- The SEC’s top litigator is stepping down to become No. 2 at the DOJ office handling January 6 cases.
- Before joining the SEC, Bridget Fitzpatrick was a public corruption prosecutor in Washington, DC.
- The move reunites her with US attorney Matt Graves, who signed the indictment of Steve Bannon.
The Biden-appointed US attorney in Washington, DC, has recruited a top lawyer from the Securities and Exchange Commission for the second-ranking role in the federal prosecutor’s office handling the hundreds of cases stemming from the January 6 attack on the Capitol, Insider has learned.
Bridget Fitzpatrick, the SEC’s chief litigation counsel, is poised to leave the commission to become the top deputy to US attorney Matt Graves, according to multiple people familiar with her plans. For Fitzpatrick, the move marks a return to the US attorney’s office where she once specialized in public corruption prosecutions.
She is expected to start at the end of December or in early 2022 as the so-called first assistant US attorney under Graves, whose early tenure as the top federal prosecutor in Washington has been highlighted by the indictment of Trump ally Steve Bannon on contempt of Congress charges.
On Monday, the congressional committee investigating January 6 voted to recommend that the full House hold former White House chief of staff Mark Meadows in contempt of Congress, setting the stage for another possible referral for a Justice Department prosecution out of Graves’ office. Republican Rep. Liz Cheney of Wyoming also is suggesting DOJ should consider criminally charging former President Donald Trump with obstructing Congress for his role in the Capitol riot that halted lawmakers’ plans to certify the 2020 election results.
In their previous stints at the US attorney’s office, Graves and Fitzpatrick both worked in the fraud and public corruption unit — a team that reviews congressional referrals for prosecution and often brings cases against high-profile figures. Fitzpatrick once helped convict a sitting member of the District of Columbia’s city council on charges he embezzled funds earmarked for youth programs, and Graves was involved in the prosecution of former Rep. Jesse Jackson Jr., who pleaded guilty in 2013 to making lavish purchases and covering personal expenses with campaign contributions.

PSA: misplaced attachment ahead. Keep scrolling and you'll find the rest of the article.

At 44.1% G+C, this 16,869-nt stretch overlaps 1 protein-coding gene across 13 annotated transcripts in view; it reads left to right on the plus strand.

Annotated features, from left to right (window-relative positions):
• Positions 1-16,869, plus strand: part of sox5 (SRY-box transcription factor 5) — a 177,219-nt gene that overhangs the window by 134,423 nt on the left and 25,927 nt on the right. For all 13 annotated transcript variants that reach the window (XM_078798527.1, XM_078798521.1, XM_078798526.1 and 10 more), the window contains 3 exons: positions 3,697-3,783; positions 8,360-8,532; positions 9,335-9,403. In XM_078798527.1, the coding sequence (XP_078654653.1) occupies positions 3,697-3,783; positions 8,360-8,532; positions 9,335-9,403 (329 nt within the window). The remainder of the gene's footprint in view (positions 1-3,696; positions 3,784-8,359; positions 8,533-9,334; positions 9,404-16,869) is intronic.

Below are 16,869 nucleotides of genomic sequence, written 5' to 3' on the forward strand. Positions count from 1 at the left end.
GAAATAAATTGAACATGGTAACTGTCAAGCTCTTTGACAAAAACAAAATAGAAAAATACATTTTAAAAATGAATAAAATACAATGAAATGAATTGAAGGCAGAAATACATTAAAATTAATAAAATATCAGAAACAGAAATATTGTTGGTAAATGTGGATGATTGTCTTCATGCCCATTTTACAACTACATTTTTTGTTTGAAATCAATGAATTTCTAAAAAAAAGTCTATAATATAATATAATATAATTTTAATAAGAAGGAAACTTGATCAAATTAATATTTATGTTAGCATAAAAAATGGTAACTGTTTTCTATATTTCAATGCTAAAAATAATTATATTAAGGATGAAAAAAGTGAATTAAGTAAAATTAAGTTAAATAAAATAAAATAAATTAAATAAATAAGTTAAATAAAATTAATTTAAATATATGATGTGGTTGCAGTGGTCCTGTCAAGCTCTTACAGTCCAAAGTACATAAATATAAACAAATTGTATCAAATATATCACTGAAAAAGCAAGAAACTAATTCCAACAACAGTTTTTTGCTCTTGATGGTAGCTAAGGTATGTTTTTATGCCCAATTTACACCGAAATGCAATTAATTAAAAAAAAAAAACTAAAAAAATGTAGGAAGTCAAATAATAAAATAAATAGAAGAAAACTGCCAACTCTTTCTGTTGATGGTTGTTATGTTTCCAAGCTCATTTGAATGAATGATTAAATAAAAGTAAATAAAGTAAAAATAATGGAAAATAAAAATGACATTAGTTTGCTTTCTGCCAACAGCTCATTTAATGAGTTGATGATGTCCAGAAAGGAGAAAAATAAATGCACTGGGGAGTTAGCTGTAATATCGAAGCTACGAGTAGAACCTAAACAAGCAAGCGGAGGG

Fitzpatrick left the US attorney’s office in 2012 for the SEC at a time when the commission was seeking to bring in trial experience ahead of enforcement actions tied to the financial crisis. In her first year at the SEC, she won a court decision finding the former Goldman Sachs trader Fabrice Tourre — the self-proclaimed “Fabulous Fab” who had become a symbol of Wall Street’s role in the financial meltdown — liable for fraud.
Matt Solomon, who once supervised Graves and Fitzpatrick as a senior official in the US attorney’s office, said the two established themselves as stars early in their careers as prosecutors.
“Both of them had incredible white collar instincts, and that’s what sets them apart. They just got white-collar in a way that a lot of prosecutors never do,” said Solomon, who preceded Fitzpatrick as the SEC’s chief litigation counsel and recruited her to the commission.
“And it’s not that white-collar is so much harder than homicide or harder than gang cases, which are incredibly difficult to investigate and prosecute and critically important in the District. But there’s a certain instinct for crimes that are a little grayer because they always involve proving what’s going on inside someone’s head as opposed to pulling a trigger or even having a readily identifiable victim.”